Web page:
UK Vows to Press Ahead With Plan to Send Illegal Immigrants to Rwanda Despite Legal Battles

By Alexander Zhang
Alexander Zhang
Alexander Zhang
June 15, 2022 Updated: June 15, 2022

The UK government has vowed to press ahead with its plan to send illegal immigrants to Rwanda after the first planned flight was halted by a ruling from the European Court of Human Rights (ECHR).

Prime Minister Boris Johnson announced on April 14 that people who enter the UK illegally, including those who cross the English Channel in small boats, may end up being relocated to the African country of Rwanda. The UK government said the move is necessary to deter human smuggling.

Pro-immigration activists have argued that the policy is inhumane and unlawful, but the UK courts rejected a request for an interim injunction to stop the Rwanda flight, which was due to take off on Tuesday night.

Epoch Times Photo
Police officers stand near a plane reported by British media to be the first to transport illegal immigrants to Rwanda at MoD Boscombe Down base in Wiltshire, England, on June 14, 2022. (Hannah McKay /Reuters)

But the flight was grounded after the ECHR said it had granted an urgent interim measure in regards to an Iraqi national who was due to be on the flight.

Addressing the House of Commons on Wednesday, Home Secretary Priti Patel said the ECHR intervention was “disappointing and surprising” but the government remains “committed to this policy.”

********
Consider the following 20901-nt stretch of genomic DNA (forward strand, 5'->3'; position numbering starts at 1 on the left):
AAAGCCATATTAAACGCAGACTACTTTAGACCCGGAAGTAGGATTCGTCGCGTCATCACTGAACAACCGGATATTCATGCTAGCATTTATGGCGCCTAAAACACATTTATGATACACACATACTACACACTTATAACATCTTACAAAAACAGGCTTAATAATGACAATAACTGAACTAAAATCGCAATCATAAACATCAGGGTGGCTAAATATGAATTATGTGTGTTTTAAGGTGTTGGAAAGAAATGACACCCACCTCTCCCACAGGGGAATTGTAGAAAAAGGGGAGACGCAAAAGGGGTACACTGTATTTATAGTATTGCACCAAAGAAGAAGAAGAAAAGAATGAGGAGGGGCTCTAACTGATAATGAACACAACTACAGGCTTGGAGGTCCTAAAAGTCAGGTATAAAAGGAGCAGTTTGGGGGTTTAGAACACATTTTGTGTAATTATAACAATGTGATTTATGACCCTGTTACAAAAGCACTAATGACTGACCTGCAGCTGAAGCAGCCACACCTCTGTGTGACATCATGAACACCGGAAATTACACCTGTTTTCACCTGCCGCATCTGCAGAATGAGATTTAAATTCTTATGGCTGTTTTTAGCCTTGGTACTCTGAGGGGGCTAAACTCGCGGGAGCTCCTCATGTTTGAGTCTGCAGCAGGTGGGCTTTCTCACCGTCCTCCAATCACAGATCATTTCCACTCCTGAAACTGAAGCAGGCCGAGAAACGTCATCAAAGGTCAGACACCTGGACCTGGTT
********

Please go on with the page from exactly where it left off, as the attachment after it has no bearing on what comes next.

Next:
She said the government “will not be deterred from doing the right thing” and “will not be put off by the inevitable last-minute legal challenges.”

“We believe that we are fully compliant with our domestic and international obligations, and preparations for our future flights and the next flights have already begun,” she told MPs.

Downing Street said the government will do “whatever it takes” to ensure deportation flights to Rwanda go ahead.

The prime minister’s official spokesman said the government would consider the ECHR ruling but that “all options are on the table.”

Asked if the government could withdraw from the ECHR, the spokesman said: “We are keeping all options on the table including any further legal reforms that may be necessary. We will look at all of the legislation and processes in this round.”

Asked if a flight could go ahead before legal proceedings in the UK are complete, the spokesman said, “That is my understanding.”

The main opposition Labour Party is opposed to the government’s Rwanda plan.

Shadow home secretary Yvette Cooper told the Commons that the situation is “a shambles and it is shameful and the home secretary has no one but herself to blame.”

PA Media contributed to this report.